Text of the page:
6 work and tasks in the competence of the command organ."
7 My question is this: This is a regulation on the authorities of
8 the land army in peace, and you have heard my quotation. Can you please
9 tell us whether the commander of the Drina Corps as well was also
10 duty-bound to carry out the command duties over his corps as envisaged in
11 Article 9? Was he duty-bound to follow the same principles? Thank you.
12 A. Yes, he had to work in compliance with regulations.
13 Q. Thank you.
14 THE ACCUSED: [Interpretation] Can the e-court now please display
15 bullet point 6 -- or, rather, paragraph 6 of Article 9. These are
16 special provisions.
17 Can you go to the following page in the Serbian version as well
18 as. Now we see bullet point 6 in the Serbian version. I'm reading from
19 it. Now we can see it in English as well.
20 I'm reading. Bullet point 6, and I quote:
21 "Managing the security service, being responsible for the
22 security of the command and subordinate units and institutions and taking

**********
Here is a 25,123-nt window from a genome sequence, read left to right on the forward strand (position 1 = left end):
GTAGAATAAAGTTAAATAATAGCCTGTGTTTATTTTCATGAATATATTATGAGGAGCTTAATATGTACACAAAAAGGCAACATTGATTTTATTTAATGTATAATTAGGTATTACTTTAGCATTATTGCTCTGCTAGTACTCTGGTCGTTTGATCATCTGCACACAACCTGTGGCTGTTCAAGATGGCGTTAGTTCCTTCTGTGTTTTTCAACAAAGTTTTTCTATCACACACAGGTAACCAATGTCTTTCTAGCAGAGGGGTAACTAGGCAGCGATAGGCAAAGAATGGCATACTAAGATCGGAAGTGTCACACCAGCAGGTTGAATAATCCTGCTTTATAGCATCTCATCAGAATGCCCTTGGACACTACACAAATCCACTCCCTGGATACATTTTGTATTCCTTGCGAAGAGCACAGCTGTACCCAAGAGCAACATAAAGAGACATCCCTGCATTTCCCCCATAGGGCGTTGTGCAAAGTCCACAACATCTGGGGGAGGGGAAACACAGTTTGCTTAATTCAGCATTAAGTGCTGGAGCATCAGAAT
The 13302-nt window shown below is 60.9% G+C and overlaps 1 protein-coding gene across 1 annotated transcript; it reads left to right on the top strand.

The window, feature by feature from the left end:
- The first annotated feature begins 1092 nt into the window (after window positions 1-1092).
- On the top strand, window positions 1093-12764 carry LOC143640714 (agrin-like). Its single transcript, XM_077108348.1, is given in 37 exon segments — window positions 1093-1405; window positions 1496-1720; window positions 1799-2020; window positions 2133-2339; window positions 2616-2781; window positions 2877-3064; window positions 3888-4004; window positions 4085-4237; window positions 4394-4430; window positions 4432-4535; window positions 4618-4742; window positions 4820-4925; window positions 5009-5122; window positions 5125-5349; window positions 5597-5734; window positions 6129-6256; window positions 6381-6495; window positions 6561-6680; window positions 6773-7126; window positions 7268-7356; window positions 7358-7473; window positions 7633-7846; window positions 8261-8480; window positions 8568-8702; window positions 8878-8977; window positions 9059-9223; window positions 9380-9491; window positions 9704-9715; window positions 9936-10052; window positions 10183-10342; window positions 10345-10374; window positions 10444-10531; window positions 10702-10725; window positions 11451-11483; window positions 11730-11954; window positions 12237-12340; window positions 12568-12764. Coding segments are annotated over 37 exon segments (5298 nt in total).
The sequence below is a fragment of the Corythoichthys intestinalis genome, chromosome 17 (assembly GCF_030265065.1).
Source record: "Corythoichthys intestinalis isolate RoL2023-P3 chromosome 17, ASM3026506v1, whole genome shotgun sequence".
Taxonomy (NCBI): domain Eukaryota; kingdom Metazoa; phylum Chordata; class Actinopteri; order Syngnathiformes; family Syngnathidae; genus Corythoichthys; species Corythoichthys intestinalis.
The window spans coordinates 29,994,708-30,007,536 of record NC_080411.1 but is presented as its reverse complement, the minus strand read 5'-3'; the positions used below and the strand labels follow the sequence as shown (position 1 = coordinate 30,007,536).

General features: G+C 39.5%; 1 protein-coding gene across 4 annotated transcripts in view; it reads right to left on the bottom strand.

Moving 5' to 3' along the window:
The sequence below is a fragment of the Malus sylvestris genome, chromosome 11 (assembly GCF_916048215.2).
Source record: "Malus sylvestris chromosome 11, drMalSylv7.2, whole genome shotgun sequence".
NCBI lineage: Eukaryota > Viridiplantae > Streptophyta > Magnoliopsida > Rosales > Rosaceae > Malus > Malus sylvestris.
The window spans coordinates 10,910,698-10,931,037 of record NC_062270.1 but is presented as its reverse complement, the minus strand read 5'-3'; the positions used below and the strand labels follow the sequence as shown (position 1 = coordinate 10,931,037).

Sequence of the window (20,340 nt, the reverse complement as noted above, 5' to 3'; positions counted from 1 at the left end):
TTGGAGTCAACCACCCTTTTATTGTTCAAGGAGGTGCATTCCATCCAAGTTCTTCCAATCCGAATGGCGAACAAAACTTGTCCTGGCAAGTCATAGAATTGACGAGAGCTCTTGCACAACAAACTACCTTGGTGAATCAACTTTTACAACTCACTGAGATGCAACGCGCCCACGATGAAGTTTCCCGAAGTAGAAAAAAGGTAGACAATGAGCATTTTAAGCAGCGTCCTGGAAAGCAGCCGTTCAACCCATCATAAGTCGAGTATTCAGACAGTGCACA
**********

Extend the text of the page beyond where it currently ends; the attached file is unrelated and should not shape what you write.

23 measures on the basis of regulations and his responsibility."
24 MR. TOLIMIR: [Interpretation]
25 Q. Please, since we can see that all of these were the duties of a
1 commander on page 1, we saw the title "special provisions", then a
2 subtitle "commander". And now we can see his special authorities. Was
3 it the case in all units of the VRS that the commander was the one who
4 was authorised to command the security service? Was he also responsible
5 for the security of his units? Thank you.
6 A. According to the existing military regulations and rules that I
7 was familiar with, commanders were duty-bound to command and control
8 security services.
9 Q. Thank you.
10 THE ACCUSED: [Interpretation] Can we now look at page 16 in
11 Serbian, and page 15 in the English version of the same regulation
12 dealing with the work of security and intelligence organs. Thank you.